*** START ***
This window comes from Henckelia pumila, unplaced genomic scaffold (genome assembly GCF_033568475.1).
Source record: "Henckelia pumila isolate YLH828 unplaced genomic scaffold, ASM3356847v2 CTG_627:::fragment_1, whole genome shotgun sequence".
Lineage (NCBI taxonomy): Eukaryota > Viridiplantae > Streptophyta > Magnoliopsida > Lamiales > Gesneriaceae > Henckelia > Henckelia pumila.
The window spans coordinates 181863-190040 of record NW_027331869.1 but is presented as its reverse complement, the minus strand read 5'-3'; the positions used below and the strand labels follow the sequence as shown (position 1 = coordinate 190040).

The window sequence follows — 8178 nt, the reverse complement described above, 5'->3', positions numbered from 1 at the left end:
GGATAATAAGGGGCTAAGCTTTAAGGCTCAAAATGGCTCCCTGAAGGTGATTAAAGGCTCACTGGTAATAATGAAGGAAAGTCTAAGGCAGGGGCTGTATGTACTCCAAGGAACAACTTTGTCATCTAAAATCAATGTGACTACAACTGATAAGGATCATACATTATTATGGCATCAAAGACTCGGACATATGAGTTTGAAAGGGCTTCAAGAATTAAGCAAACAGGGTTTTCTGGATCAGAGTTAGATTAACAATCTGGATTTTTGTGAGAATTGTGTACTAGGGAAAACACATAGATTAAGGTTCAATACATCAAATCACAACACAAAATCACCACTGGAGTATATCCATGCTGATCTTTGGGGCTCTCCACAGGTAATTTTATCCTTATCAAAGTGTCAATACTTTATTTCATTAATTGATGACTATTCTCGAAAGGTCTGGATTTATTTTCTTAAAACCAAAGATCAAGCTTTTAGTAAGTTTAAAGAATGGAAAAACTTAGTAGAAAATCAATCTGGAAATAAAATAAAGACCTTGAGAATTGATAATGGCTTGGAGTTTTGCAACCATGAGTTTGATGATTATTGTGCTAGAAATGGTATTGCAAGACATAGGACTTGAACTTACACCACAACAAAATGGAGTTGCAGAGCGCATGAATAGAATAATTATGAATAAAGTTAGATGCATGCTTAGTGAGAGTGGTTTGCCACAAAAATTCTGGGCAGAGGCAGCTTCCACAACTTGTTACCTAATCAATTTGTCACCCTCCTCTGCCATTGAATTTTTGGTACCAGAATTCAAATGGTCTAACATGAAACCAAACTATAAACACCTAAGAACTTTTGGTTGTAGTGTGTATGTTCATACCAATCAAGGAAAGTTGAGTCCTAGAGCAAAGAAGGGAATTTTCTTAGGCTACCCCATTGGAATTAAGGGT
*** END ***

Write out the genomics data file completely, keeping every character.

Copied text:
This window comes from Henckelia pumila, unplaced genomic scaffold (genome assembly GCF_033568475.1).
Source record: "Henckelia pumila isolate YLH828 unplaced genomic scaffold, ASM3356847v2 CTG_627:::fragment_1, whole genome shotgun sequence".
Lineage (NCBI taxonomy): Eukaryota > Viridiplantae > Streptophyta > Magnoliopsida > Lamiales > Gesneriaceae > Henckelia > Henckelia pumila.
The window spans coordinates 181863-190040 of record NW_027331869.1 but is presented as its reverse complement, the minus strand read 5'-3'; the positions used below and the strand labels follow the sequence as shown (position 1 = coordinate 190040).

The window sequence follows — 8178 nt, the reverse complement described above, 5'->3', positions numbered from 1 at the left end:
GGATAATAAGGGGCTAAGCTTTAAGGCTCAAAATGGCTCCCTGAAGGTGATTAAAGGCTCACTGGTAATAATGAAGGAAAGTCTAAGGCAGGGGCTGTATGTACTCCAAGGAACAACTTTGTCATCTAAAATCAATGTGACTACAACTGATAAGGATCATACATTATTATGGCATCAAAGACTCGGACATATGAGTTTGAAAGGGCTTCAAGAATTAAGCAAACAGGGTTTTCTGGATCAGAGTTAGATTAACAATCTGGATTTTTGTGAGAATTGTGTACTAGGGAAAACACATAGATTAAGGTTCAATACATCAAATCACAACACAAAATCACCACTGGAGTATATCCATGCTGATCTTTGGGGCTCTCCACAGGTAATTTTATCCTTATCAAAGTGTCAATACTTTATTTCATTAATTGATGACTATTCTCGAAAGGTCTGGATTTATTTTCTTAAAACCAAAGATCAAGCTTTTAGTAAGTTTAAAGAATGGAAAAACTTAGTAGAAAATCAATCTGGAAATAAAATAAAGACCTTGAGAATTGATAATGGCTTGGAGTTTTGCAACCATGAGTTTGATGATTATTGTGCTAGAAATGGTATTGCAAGACATAGGACTTGAACTTACACCACAACAAAATGGAGTTGCAGAGCGCATGAATAGAATAATTATGAATAAAGTTAGATGCATGCTTAGTGAGAGTGGTTTGCCACAAAAATTCTGGGCAGAGGCAGCTTCCACAACTTGTTACCTAATCAATTTGTCACCCTCCTCTGCCATTGAATTTTTGGTACCAGAATTCAAATGGTCTAACATGAAACCAAACTATAAACACCTAAGAACTTTTGGTTGTAGTGTGTATGTTCATACCAATCAAGGAAAGTTGAGTCCTAGAGCAAAGAAGGGAATTTTCTTAGGCTACCCCATTGGAATTAAGGGT